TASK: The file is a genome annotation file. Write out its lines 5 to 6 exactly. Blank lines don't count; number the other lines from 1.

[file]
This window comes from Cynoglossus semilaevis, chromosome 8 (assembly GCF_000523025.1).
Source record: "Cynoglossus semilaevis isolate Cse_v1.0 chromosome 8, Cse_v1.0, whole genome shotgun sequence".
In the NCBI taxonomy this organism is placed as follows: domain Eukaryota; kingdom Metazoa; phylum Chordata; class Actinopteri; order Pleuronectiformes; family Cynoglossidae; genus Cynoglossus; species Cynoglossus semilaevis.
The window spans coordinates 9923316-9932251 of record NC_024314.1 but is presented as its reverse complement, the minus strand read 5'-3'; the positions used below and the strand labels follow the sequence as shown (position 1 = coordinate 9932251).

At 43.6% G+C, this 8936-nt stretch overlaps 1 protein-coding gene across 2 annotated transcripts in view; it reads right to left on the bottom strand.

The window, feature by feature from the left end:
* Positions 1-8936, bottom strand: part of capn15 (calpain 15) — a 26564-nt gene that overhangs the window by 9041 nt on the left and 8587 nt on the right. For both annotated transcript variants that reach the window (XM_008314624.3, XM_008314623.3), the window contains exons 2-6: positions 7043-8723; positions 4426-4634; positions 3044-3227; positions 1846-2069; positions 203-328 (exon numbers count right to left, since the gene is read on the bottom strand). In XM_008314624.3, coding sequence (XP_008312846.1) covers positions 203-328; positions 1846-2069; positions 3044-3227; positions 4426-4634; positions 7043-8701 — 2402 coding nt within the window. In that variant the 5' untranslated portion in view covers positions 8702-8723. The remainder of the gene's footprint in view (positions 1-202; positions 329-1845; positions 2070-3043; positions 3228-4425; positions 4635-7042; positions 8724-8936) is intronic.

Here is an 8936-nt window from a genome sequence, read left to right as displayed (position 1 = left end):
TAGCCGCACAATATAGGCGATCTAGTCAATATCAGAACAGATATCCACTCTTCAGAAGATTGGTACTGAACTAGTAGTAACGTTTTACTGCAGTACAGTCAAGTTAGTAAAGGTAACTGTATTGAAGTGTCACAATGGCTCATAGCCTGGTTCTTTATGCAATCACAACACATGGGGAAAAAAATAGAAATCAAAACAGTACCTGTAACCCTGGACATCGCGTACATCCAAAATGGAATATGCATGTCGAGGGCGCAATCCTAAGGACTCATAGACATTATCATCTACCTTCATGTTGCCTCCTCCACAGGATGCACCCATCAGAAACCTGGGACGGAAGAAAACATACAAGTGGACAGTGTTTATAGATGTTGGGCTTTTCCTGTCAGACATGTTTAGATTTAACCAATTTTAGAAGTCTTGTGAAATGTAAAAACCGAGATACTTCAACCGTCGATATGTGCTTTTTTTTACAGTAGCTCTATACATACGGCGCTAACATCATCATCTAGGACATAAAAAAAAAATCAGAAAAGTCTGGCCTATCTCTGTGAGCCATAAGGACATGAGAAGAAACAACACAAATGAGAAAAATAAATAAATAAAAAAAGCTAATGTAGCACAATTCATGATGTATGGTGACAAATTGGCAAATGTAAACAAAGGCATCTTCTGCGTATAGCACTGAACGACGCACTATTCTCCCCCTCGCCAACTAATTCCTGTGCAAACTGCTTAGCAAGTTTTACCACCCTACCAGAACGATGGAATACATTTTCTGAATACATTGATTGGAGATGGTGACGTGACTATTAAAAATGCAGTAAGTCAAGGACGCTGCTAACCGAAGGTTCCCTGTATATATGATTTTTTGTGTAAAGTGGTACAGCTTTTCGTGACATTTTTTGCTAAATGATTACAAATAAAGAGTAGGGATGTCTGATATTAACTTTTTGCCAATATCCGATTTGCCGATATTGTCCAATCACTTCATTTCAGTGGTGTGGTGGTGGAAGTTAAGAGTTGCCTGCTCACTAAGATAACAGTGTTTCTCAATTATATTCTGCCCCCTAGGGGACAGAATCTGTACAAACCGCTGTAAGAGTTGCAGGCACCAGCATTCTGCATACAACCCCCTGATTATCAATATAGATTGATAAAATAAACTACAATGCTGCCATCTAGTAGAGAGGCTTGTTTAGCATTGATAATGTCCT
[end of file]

At 43.6% G+C, this 8936-nt stretch overlaps 1 protein-coding gene across 2 annotated transcripts in view; it reads right to left on the bottom strand.

The window, feature by feature from the left end: